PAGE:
A Needle in a Beetstack
Some time ago I acquired a series of forty-five photos documenting a PoW’s time in Canada. As is so often the case, the photos are unnamed and the provenance was unknown. Three group photos of PoWs at Camp 133 at Lethbridge lead me to believe that the original owner of the group was the man on the far right in the front row, as he is the only one to appear more than one photo.
Most of the photos were taken in a bush camp somewhere in Northwestern Ontario. While I had come to accept that I may never identify where they were taken, a presenter at a conference I attended earlier in the year just so happened to include one of the same photos in her presentation, identifying it as coming from the camps belonging to the Pigeon Timber Company near Neys, Ontario.
This, however, was only one piece of the puzzle and I now I need help. Ten photos show a PoWs working on a beet harvest and I’m trying to narrow down the location. In 1945 and 1946, PoWs worked on beet farms in Alberta, Manitoba, and Ontario. Here’s the clues I have to work with:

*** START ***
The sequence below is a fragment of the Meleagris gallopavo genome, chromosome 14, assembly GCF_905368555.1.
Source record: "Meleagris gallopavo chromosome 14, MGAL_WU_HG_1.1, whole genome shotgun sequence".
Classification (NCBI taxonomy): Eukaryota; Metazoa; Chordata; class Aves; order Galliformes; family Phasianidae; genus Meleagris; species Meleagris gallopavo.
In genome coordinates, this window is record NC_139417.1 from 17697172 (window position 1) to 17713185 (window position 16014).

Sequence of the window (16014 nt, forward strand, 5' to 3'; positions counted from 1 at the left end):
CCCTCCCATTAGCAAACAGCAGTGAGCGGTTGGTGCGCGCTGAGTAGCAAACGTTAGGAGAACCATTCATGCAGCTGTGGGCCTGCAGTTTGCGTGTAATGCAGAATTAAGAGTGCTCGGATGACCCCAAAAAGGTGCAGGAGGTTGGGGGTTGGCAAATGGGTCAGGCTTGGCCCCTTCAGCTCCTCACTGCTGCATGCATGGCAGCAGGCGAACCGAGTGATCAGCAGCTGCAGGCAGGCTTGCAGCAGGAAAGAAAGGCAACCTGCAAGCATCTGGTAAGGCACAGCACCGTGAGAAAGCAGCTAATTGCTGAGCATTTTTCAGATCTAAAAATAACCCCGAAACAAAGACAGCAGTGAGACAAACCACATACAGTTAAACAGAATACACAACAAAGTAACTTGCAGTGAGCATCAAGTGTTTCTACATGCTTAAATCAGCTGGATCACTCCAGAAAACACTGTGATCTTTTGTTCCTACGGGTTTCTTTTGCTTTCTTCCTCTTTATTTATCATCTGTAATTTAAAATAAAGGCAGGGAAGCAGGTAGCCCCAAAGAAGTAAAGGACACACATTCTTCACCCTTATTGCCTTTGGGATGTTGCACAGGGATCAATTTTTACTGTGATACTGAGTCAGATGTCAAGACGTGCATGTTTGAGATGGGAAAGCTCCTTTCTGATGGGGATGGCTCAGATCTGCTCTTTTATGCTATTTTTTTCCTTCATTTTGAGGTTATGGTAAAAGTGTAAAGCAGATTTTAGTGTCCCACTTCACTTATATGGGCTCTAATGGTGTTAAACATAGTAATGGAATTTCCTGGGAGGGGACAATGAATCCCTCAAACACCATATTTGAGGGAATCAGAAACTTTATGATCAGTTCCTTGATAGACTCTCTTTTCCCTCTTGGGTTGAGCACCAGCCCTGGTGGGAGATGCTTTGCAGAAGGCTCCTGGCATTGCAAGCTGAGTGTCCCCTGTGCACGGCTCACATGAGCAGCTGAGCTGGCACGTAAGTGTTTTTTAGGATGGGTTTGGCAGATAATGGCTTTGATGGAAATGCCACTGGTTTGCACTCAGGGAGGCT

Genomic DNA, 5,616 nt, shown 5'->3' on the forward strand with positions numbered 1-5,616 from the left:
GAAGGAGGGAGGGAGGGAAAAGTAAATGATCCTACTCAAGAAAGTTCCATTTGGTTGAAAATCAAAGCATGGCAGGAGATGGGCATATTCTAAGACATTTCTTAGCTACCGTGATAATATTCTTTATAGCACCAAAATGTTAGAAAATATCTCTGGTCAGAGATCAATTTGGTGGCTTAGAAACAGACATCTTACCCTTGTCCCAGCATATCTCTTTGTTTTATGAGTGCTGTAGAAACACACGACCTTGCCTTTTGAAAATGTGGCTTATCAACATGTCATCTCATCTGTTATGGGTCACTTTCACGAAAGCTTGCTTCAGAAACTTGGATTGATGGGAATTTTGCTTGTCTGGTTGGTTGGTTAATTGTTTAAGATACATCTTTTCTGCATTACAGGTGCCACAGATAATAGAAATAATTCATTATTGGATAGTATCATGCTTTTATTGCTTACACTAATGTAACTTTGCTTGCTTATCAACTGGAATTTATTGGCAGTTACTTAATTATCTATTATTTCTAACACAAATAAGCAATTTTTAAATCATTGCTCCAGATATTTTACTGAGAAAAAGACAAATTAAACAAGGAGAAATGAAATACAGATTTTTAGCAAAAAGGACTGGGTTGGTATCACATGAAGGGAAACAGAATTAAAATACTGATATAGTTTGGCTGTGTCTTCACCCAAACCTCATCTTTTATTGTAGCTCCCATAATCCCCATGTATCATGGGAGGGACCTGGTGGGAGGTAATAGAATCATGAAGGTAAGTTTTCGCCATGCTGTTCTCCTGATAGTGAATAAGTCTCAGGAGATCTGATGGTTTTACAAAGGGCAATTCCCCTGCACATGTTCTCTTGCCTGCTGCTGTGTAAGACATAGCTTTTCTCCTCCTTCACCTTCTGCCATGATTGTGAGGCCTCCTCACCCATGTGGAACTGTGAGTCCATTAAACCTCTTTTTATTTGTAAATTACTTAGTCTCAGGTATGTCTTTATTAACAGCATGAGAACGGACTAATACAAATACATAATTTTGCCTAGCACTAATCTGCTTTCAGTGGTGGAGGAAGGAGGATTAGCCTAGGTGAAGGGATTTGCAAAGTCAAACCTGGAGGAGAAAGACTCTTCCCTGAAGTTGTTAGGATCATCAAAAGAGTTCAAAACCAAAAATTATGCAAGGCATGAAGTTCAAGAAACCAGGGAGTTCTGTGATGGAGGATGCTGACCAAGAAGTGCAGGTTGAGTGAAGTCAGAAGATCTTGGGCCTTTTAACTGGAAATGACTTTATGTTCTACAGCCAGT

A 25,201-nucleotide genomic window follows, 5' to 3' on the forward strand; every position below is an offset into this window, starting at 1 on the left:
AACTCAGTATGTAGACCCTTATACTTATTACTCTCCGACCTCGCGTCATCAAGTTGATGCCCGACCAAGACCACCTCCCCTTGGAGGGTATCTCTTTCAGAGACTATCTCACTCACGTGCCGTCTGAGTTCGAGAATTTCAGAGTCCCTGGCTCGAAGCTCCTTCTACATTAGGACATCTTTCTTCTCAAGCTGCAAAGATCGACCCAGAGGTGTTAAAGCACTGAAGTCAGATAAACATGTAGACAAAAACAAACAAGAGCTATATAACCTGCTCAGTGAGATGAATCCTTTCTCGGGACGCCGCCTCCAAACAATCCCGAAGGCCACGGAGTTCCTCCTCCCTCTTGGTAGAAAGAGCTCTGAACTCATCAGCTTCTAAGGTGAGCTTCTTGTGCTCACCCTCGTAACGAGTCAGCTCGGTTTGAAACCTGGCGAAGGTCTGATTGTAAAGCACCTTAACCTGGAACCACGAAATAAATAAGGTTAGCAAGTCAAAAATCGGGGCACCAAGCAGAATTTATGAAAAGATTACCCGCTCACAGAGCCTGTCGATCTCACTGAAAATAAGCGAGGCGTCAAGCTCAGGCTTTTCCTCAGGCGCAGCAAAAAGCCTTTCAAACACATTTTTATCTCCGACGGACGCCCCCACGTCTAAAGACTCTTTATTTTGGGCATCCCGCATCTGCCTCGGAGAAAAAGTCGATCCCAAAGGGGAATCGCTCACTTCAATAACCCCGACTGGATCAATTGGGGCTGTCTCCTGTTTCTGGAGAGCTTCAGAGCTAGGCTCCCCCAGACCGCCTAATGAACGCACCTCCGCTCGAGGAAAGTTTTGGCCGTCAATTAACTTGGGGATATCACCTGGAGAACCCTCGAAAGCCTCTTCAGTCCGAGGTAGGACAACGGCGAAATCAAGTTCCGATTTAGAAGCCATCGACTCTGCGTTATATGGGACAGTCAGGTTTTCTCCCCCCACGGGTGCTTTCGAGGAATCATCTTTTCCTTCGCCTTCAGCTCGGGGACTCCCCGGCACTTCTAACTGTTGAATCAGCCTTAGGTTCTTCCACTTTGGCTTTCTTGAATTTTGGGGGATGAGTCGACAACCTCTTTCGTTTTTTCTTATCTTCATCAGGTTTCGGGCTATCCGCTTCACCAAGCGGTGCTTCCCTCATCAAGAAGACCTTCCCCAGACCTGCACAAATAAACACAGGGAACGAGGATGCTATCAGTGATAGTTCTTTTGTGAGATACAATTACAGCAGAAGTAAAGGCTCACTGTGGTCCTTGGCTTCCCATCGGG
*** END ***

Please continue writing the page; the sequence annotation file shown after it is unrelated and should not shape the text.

First, this photo of PoW farm labourers has conveniently included part of the writing on the side of the wagon/truck/trailer in the background.
Now I would assume that standard practice for labeling a vehicle or trailer like this would be:
If that’s the case, the best guess I have is:
I’m pretty sure that is an “Ma” in the bottom row and PoWs were employed on beet farms around Emerson in 1946. Anyone have any other ideas?
The second clue is this farmhouse (or farmhouses?). Appearing in a few of the shots, perhaps someone will recognize it! Personally it looks to me as something found more often on the prairies than in Southwestern Ontario, perhaps helping to support my Manitoba theory?
It is a long shot for sure, but one never knows. Let me know what you think in the comments below!